• With CEF, when a router is connected directly to several hosts, the FIB table on the router maintains a prefix for the subnet rather than for the individual host prefixes. The subnet prefix points to a glean adjacency. When packets need to be forwarded to a specific host, the adjacency database is gleaned for the specific prefix.
  • With CEF, punt adjacencies in TCAM on Catalyst switch hardware are used to send packets to the Layer 3 engine (for example, MSFC) that require special handling or that are used for special situations where the hardware does not yet support the packet flow in question (for example, NAT).
  • Catalyst switches support two methods for CEF-based MLS: centralized switching and distributing switching.
  • Centralized switching describes hardware-switching using a centralized hardware-switching engine found on the Supervisor Engine of a Cisco Catalyst switch. With centralized switching, data to be routed or switched must pass through the switching fabric of the Catalyst switch to the centralized hardware-switching engine for processing. After the forwarding decision has been made and the packet rewritten with new Layer 2 information, the centralized switching engine forwards the packet to the correct destination port and VLAN.
  • The Catalyst 4500 family of switches is based on centralized switching.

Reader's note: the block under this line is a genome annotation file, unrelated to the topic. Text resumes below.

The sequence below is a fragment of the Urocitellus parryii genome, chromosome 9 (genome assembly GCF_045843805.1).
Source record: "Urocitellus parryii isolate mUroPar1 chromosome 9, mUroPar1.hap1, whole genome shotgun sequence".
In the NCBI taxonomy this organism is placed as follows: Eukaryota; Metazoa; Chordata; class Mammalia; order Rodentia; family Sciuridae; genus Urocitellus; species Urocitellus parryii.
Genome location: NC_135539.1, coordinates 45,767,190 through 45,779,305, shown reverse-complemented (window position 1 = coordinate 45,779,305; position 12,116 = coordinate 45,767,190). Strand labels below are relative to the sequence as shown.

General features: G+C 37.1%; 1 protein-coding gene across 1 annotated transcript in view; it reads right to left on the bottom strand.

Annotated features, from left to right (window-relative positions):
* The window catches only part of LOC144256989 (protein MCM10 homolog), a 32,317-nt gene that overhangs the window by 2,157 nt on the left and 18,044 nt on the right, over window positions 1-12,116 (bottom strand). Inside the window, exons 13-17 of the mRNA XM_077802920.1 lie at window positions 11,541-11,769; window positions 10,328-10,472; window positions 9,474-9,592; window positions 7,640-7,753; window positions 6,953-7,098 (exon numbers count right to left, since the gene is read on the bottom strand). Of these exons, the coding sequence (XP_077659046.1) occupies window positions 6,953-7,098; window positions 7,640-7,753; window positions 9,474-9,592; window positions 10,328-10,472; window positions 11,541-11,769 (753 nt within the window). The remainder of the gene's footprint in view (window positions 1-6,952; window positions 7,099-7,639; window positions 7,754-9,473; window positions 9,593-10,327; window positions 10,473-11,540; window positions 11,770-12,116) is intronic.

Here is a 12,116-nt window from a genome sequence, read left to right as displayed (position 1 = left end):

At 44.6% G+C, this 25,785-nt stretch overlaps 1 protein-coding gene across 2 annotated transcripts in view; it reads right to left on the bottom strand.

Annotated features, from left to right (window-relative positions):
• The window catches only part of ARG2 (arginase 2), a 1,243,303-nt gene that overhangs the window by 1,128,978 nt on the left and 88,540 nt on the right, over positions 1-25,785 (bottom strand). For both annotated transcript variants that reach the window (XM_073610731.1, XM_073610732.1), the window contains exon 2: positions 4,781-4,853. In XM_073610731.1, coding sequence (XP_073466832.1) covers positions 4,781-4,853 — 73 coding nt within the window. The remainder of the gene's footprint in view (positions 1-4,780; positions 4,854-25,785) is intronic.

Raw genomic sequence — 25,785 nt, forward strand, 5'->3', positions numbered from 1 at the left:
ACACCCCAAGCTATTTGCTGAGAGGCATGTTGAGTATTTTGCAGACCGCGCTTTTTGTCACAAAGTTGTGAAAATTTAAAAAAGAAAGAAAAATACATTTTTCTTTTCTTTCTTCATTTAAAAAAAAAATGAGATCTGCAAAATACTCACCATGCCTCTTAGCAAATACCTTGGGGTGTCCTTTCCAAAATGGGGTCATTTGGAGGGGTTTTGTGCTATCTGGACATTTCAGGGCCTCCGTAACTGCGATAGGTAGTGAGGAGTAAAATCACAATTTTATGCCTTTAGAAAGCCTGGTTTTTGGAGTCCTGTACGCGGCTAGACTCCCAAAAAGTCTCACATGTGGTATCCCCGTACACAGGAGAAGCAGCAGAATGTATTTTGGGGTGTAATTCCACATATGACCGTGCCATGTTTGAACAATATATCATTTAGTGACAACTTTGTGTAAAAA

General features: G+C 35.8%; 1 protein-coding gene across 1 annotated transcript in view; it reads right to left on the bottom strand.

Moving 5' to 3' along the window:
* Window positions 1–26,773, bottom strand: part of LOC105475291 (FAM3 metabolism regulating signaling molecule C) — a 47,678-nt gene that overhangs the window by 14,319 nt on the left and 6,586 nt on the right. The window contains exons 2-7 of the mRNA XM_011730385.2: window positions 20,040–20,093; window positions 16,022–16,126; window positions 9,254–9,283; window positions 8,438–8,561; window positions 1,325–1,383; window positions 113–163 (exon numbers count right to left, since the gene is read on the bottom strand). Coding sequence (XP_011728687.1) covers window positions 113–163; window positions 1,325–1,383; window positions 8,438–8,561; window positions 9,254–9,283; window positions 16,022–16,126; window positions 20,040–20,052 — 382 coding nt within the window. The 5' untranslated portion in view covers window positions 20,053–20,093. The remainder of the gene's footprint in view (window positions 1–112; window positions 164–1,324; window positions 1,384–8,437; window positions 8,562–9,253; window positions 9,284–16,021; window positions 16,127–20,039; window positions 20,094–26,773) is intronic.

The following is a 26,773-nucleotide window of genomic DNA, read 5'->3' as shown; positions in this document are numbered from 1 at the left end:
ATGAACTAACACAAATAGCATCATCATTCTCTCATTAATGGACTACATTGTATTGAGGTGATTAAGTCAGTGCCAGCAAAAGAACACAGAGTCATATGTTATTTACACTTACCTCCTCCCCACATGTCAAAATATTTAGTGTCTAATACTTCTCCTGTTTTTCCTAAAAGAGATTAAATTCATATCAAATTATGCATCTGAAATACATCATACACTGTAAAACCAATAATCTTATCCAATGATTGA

• Distributed switching describes the hardware-switching method used by Catalyst switches that utilize hardware-switching engines on individual line cards and port groups. With distributed switching, individual line cards determine the routing destination and rewrite information for a packet. Therefore, with distributed switching line cards, a Catalyst switch is able to route a packet between source and destination without sending the packet to the Supervisor Engine for processing. In addition, the packet might never leave the line card if the source and destination of the line card are on the same switch.
  • Review the "Sample CEF-Based MLS Operation" section and Figure 9-8, which illustrates the path of a packet during CEF-based MLS operation.
  • Review the "CEF-Based MLS Troubleshooting Methodology" section of this chapter for details on how to approach CEF-based MLS troubleshooting.

Table 9-3. Commands to Review



debug ip cef

Enables debugging with IP CEF. Recommended practice is to use this debug option with optional parameters including ACLs to limit output. In addition, use this debug command in production only in coordination with a Cisco TAC engineer.

show adjacency detail

Displays the IP CEF Layer 2 rewrite information and statistical information from the perspective of the Layer 3 engine.

show arp

Displays the ARP table contents. This command is the first step in troubleshooting adjacency issues.

show ip cef

Displays the IP CEF information from the Layer 3 engine perspective. Displays the prefix, the next hop, and the next-hop interface (outgoing interface).

show ip route

Displays the IP routing table. This command is the first step in troubleshooting IP routing or IP CEF issues.